HOUSTON (Dow Jones Newswires), June 28, 2011
Bad weather, flooding and road restrictions are disrupting oil production in North Dakota, shutting down the transportation by rail of 50,000 barrels a day of crude, a state official said.
"No one was prepared to deal with floods that are breaking records set 130 years ago," said Lynn D. Helms, director of the North Dakota Industrial Commission's Department of Mineral Resources said in an e-mail sent late Monday. Helms said the temporary shutdown of the rail transportation will last until it can be re-routed west, but didn't give an estimate as to when that might occur.
The weather has forced the shut in of 45 wells and idled five drilling rigs and is delaying the arrival of service crews to 500 wells waiting to be fractured, Helms said.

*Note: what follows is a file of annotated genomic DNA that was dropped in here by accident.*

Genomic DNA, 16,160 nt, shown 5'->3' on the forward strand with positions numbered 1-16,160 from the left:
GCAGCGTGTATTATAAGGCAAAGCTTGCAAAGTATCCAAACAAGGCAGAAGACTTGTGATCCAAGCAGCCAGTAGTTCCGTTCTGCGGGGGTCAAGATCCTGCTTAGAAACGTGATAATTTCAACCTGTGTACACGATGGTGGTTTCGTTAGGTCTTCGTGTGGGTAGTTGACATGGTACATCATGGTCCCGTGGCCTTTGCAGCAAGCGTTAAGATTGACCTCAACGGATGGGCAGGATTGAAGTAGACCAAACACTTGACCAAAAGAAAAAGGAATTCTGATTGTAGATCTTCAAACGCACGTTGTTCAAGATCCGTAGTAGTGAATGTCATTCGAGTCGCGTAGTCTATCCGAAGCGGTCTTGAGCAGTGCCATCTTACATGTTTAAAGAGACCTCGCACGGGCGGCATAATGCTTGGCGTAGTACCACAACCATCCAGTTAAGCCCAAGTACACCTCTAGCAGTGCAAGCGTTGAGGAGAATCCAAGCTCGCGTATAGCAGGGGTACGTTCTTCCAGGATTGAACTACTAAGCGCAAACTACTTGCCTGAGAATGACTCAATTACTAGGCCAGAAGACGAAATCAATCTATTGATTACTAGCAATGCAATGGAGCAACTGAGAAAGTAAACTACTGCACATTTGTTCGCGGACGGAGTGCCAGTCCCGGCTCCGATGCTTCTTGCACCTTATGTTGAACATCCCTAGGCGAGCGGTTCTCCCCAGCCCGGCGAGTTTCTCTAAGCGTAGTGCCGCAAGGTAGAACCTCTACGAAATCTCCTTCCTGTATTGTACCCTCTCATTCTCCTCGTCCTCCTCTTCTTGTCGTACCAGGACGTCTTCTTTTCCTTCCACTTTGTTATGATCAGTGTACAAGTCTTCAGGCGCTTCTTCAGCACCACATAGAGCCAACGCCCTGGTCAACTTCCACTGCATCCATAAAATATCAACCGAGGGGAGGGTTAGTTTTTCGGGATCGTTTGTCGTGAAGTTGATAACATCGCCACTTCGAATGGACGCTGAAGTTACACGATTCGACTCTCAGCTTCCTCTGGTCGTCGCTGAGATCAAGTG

North Dakota sits atop the Bakken Shale, one of the richest deposits of oil in the U.S.--but one that requires intensive fracturing activity to yield crude. Last year, it produced an average of about 307,000 barrels of oil per day.
Michael Marino, an analyst with the investment bank Stephens, said moving drilling supplies in and crude out of the oil patch is the main problem in the Bakken.
"Overall the biggest impact has been on the (exploration and production companies)trying to get oil out of the region because service companies have been able to work around issues to some extent," he said.
Bad weather and flooding have affected not only energy production, but also the agricultural sector and have severely damaged several cities, including Minot, in the western part of the state, where many residents had to evacuate.
Copyright (c) 2011 Dow Jones & Company, Inc.
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